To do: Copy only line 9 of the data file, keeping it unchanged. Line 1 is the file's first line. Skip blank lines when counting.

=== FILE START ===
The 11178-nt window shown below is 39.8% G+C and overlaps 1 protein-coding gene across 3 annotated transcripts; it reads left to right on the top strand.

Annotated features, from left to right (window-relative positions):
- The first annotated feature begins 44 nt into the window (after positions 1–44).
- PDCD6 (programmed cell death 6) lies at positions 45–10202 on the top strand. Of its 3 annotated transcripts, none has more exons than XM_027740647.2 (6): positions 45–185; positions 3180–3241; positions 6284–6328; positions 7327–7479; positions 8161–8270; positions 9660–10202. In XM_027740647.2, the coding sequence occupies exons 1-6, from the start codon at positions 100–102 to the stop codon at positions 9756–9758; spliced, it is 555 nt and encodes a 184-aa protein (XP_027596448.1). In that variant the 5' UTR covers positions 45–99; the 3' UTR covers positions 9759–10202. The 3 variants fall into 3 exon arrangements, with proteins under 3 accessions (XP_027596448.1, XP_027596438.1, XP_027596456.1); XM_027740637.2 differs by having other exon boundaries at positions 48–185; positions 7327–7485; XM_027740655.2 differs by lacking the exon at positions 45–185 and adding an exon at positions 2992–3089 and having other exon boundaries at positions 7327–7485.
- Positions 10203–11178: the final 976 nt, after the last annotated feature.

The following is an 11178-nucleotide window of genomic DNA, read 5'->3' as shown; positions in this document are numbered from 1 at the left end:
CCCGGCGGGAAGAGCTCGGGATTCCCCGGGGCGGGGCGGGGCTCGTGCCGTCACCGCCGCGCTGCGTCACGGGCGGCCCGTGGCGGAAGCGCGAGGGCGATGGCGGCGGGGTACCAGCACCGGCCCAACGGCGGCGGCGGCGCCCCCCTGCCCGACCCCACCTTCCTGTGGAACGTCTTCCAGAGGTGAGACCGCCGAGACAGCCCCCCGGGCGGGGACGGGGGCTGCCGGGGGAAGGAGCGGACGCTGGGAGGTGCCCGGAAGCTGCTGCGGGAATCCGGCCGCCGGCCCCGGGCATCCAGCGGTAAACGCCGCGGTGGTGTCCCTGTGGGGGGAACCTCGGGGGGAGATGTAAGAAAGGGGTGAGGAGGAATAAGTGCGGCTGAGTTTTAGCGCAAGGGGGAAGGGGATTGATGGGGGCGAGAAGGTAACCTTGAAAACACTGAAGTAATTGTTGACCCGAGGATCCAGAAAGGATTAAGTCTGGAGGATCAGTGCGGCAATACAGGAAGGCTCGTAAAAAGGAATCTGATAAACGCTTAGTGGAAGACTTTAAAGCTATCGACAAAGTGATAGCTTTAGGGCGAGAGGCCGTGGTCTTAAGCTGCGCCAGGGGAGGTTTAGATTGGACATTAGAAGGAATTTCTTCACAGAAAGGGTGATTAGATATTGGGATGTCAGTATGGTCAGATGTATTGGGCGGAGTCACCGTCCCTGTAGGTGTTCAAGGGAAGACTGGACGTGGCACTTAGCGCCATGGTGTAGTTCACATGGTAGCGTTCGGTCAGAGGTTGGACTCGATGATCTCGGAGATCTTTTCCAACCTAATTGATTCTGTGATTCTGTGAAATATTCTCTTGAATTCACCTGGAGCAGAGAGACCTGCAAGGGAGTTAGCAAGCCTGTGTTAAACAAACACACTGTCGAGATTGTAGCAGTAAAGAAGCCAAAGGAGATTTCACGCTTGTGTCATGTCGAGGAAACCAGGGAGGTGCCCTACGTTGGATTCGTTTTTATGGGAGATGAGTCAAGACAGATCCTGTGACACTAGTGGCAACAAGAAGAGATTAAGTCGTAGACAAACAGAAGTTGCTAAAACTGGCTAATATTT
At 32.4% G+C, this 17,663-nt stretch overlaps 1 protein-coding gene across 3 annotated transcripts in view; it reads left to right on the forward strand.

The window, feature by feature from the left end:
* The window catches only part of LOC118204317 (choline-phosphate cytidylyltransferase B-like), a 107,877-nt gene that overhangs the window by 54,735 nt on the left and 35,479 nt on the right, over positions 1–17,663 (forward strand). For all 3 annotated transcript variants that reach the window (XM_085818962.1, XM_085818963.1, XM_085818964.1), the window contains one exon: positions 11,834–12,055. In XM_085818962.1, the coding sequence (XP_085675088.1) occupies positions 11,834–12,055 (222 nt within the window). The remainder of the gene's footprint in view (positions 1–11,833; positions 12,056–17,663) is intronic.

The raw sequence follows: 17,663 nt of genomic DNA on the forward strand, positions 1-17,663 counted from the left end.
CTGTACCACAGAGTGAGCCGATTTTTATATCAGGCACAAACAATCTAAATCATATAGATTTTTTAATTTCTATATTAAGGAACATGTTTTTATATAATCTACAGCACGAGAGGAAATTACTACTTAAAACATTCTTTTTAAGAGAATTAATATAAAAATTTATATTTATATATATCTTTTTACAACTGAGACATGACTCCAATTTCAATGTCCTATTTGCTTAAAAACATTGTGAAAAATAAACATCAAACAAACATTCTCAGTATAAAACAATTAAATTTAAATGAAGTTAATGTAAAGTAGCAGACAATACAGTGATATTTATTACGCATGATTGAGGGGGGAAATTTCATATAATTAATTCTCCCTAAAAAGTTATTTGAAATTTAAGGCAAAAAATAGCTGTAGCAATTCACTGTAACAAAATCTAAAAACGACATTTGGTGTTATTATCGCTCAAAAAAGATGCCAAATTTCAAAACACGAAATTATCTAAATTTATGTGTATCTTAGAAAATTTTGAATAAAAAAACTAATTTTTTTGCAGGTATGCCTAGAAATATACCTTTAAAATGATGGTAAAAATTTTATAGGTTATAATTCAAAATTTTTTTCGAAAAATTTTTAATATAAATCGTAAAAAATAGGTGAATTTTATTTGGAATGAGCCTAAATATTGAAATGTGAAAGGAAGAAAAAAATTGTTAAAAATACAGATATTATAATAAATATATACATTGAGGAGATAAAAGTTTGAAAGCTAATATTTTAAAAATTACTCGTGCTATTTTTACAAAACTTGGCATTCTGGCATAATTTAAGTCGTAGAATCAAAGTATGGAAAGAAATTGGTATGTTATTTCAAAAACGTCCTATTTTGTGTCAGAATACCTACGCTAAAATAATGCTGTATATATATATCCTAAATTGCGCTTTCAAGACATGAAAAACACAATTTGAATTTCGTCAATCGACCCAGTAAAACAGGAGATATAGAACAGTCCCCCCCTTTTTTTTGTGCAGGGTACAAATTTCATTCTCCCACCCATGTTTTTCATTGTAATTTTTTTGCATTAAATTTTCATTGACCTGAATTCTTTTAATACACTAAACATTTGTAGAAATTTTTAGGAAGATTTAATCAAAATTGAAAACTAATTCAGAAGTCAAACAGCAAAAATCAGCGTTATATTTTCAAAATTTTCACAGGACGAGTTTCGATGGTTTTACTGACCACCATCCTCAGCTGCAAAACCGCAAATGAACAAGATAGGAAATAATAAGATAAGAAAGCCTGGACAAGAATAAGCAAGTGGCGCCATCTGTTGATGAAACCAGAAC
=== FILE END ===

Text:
The window, feature by feature from the left end: